jueves, 1 de octubre de 2015

A welcome from our new director

This month I’d like to introduce myself as a new member of the i.e. team. As I enter my third month as Executive Director, I feel lucky to lead this dynamic institute powered by qualified, experienced and well-trained teachers and further bolstered by a handful of friendly, resourceful and gifted administrators.  At the moment, we have Spanish teachers, English teachers, Aymara teachers, Quechua teachers and Dutch teachers on staff. This talented group impacts students way beyond La Paz thanks to our online classes.

I arrived in La Paz last December and immediately heard of the Institute as the place to go to learn Spanish. I signed up, sat on the comfortable couch and looked around.  Students from around the world were learning to communicate in new ways. I saw a group of 18 year old Germans on their first  experience abroad. I chatted with a 60 year American volunteer still dusty from an afternoon of work. Also, through closed doors, I heard Bolivians learning English. By February, I was a full-time student and by June 1, my portenhol (a blend of Portuguese and Spanish because I started as a Portuguese speaker) had almost completely converted to Spanish. On my study breaks, I explored our neighborhood of Sopocachi with its lovely park, many coffee shops, tasty food options and plenty of hills where I could get a little exercise. 

The opportunity to lead the Institute unfolded through conversations between my Spanish classes. My work experience as a Director of Study Abroad combined with my years as an international development professional complements the exciting and burgeoning opportunities the Institute will face in the near future.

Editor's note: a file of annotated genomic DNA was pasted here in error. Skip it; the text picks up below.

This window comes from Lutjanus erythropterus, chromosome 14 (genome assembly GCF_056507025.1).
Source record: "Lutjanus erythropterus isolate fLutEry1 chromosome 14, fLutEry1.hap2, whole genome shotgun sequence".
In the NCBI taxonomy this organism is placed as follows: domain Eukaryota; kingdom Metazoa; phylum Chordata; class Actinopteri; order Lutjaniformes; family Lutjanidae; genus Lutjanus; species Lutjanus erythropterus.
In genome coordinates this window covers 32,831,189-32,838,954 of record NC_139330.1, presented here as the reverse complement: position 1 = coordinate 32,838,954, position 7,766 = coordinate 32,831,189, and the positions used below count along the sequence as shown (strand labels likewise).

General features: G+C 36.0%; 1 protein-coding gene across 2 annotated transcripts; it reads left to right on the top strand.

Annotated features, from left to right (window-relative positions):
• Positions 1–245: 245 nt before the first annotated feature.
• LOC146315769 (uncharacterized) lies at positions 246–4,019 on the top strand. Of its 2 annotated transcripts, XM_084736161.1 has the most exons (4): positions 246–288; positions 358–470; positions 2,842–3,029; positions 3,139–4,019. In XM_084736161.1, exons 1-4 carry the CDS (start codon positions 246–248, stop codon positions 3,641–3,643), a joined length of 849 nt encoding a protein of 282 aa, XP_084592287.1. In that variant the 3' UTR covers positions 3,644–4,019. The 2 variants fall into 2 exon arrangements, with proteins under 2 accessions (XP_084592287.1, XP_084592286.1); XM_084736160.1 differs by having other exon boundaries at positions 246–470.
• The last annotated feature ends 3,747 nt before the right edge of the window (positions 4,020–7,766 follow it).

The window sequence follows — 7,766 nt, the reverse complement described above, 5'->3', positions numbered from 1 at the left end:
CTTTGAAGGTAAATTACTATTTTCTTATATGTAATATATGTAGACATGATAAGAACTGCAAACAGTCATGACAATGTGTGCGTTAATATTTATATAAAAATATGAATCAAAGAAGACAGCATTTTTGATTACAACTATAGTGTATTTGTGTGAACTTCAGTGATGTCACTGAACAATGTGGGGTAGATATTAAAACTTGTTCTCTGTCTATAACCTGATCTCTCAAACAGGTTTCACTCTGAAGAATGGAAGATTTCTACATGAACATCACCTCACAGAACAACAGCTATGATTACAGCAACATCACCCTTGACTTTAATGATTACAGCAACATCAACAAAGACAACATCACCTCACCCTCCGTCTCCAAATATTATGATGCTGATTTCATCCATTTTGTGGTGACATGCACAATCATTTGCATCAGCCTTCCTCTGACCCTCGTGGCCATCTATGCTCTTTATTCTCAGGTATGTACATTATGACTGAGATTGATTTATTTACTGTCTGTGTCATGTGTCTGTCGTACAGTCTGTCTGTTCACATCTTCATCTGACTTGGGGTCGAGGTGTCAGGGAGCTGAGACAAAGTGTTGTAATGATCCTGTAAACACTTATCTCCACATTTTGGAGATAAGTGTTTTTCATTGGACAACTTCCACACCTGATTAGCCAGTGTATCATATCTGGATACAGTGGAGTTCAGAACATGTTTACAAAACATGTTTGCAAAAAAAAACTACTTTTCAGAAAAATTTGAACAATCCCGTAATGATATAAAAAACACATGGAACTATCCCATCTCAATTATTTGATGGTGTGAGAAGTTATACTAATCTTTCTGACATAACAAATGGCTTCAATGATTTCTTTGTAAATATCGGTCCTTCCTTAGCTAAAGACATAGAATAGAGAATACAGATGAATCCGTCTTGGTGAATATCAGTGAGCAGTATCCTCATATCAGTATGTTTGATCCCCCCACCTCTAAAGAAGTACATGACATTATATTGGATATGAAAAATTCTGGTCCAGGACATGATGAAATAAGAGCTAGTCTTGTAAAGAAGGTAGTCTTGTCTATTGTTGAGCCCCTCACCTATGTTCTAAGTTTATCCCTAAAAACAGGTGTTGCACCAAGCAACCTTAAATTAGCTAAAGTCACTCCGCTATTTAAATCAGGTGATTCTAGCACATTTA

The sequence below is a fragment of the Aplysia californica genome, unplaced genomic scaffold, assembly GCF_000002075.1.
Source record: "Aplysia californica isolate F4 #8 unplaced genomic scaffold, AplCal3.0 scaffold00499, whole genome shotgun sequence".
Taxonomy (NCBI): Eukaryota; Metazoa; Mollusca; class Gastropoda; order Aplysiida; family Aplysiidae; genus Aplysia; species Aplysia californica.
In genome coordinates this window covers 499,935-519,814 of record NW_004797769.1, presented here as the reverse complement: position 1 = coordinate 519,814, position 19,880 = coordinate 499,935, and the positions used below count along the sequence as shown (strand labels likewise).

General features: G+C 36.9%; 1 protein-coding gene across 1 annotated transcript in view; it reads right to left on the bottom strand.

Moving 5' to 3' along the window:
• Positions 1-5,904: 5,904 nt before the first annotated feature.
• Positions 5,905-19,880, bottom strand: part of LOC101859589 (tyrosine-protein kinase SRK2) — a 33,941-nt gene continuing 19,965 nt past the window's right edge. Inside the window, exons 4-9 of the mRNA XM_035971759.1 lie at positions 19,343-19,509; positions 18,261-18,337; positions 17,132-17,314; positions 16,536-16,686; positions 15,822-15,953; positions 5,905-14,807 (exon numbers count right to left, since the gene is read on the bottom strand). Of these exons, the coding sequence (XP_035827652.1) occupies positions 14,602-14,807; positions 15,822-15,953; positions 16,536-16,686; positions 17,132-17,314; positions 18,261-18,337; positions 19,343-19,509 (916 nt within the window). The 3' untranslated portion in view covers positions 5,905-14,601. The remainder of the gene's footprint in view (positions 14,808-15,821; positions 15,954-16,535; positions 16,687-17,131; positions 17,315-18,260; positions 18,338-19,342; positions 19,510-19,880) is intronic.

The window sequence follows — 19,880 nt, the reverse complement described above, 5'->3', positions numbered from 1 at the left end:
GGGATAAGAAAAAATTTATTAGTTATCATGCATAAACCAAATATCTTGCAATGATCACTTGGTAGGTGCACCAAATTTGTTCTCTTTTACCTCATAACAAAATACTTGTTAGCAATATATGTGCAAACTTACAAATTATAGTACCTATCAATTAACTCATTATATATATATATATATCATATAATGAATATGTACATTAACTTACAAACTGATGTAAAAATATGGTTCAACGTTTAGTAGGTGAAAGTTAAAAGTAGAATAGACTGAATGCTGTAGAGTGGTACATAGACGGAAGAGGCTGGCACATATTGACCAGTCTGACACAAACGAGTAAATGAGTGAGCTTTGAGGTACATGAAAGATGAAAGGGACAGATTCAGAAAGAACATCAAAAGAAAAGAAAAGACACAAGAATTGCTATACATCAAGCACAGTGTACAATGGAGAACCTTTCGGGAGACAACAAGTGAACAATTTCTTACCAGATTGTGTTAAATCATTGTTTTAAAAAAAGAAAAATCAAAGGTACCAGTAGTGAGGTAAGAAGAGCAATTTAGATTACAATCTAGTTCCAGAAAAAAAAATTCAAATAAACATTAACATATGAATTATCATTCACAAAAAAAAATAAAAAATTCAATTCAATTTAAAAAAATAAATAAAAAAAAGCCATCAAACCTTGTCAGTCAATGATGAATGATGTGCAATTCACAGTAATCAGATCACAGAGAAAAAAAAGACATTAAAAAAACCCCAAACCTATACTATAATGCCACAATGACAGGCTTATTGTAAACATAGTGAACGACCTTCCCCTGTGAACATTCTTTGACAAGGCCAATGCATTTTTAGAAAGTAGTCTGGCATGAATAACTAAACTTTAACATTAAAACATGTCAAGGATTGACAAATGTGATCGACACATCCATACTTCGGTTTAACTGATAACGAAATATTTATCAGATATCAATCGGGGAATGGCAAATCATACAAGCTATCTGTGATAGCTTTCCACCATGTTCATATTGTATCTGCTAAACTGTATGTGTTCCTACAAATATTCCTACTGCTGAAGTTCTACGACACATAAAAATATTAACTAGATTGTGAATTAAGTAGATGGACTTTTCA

As Director, I continue to be amazed at the diversity of students who pass through our doors and sit in our classrooms. We’ve had groups of international volunteers from Japan and Korea, study abroad students from Norway and travelers from Holland hoping to gain experience and skills during their gap year. 

During this time many individual students have studied with us as well. Although it’s difficult to describe a typical i.e. student, they do have some qualities in common. The students I’ve chatted with are bold and adventurous - they’re willing to wade deep into the waters beyond their comfort zone. There’s also a palpable respect for culture and a desire to tap into it through language. As an example, one of our long term students is researching (for her Phd) how indigenous women understand their legal rights as women and as members of an indigenous group. The project involves enormous amounts of listening. When she arrived here a year ago, she thought she’d bitten off more than she could chew as her Spanish was basic. After several months as a full time i.e. student, she developed the skills and confidence needed to conduct her research. “For me”, she said, “Learning Spanish at the Institute was essential for me to be able to build rapport and understand the perspectives of the women I interview.” 

Another student came to i.e. to learn survival Spanish as he biked across South America. However, once his classes started, he didn’t want to leave La Paz and yearned for a level of Spanish beyond the basic. Eventually, he did leave and biked for five months across Bolivia, Chile and Argentina. After only a couple months back home in Alaska, he decided to return to i.e. and explore more of La Paz. He told me, as we conversed in Spanish, “I think I’ll have to go back home in November but then again I really love La Paz - I may stay an extra couple of weeks.” 

I hope you too can join the i.e. family. If you don´t happen to find yourself in La Paz, how about learning with us online? I’m sure you’ll understand why our students choose ie . Or, if you fancy trying out life on the other side of the desk, why not train to be an English teacher with our accredited TEFL course or look into one of our internship opportunities.  In the meantime, check out our website and feel free to email us any questions you may have. 

I hope to see you soon and hear your story.

Mansir Petrie